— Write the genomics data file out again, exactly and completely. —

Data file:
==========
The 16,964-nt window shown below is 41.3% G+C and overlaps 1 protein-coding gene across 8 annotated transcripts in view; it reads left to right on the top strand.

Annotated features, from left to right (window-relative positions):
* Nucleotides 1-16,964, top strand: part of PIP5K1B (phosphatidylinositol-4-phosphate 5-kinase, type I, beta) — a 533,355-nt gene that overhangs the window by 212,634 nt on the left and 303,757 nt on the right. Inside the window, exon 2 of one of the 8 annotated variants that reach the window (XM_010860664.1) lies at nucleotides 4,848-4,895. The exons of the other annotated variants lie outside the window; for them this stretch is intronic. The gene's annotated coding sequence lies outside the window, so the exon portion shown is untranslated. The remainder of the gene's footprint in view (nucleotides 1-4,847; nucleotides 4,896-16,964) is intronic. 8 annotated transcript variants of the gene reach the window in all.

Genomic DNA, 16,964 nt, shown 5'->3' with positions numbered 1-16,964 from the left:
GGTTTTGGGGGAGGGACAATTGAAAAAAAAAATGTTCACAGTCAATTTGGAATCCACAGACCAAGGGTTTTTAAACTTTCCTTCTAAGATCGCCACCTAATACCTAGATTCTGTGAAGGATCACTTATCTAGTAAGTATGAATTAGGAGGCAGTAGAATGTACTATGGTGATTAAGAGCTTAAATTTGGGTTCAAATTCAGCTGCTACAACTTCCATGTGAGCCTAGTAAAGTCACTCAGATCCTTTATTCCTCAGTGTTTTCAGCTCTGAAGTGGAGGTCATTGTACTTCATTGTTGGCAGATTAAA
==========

The 16,964-nt window shown below is 41.3% G+C and overlaps 1 protein-coding gene across 8 annotated transcripts in view; it reads left to right on the top strand.

Annotated features, from left to right (window-relative positions):
* Nucleotides 1-16,964, top strand: part of PIP5K1B (phosphatidylinositol-4-phosphate 5-kinase, type I, beta) — a 533,355-nt gene that overhangs the window by 212,634 nt on the left and 303,757 nt on the right. Inside the window, exon 2 of one of the 8 annotated variants that reach the window (XM_010860664.1) lies at nucleotides 4,848-4,895. The exons of the other annotated variants lie outside the window; for them this stretch is intronic. The gene's annotated coding sequence lies outside the window, so the exon portion shown is untranslated. The remainder of the gene's footprint in view (nucleotides 1-4,847; nucleotides 4,896-16,964) is intronic. 8 annotated transcript variants of the gene reach the window in all.

Genomic DNA, 16,964 nt, shown 5'->3' with positions numbered 1-16,964 from the left:
GGTTTTGGGGGAGGGACAATTGAAAAAAAAAATGTTCACAGTCAATTTGGAATCCACAGACCAAGGGTTTTTAAACTTTCCTTCTAAGATCGCCACCTAATACCTAGATTCTGTGAAGGATCACTTATCTAGTAAGTATGAATTAGGAGGCAGTAGAATGTACTATGGTGATTAAGAGCTTAAATTTGGGTTCAAATTCAGCTGCTACAACTTCCATGTGAGCCTAGTAAAGTCACTCAGATCCTTTATTCCTCAGTGTTTTCAGCTCTGAAGTGGAGGTCATTGTACTTCATTGTTGGCAGATTAAA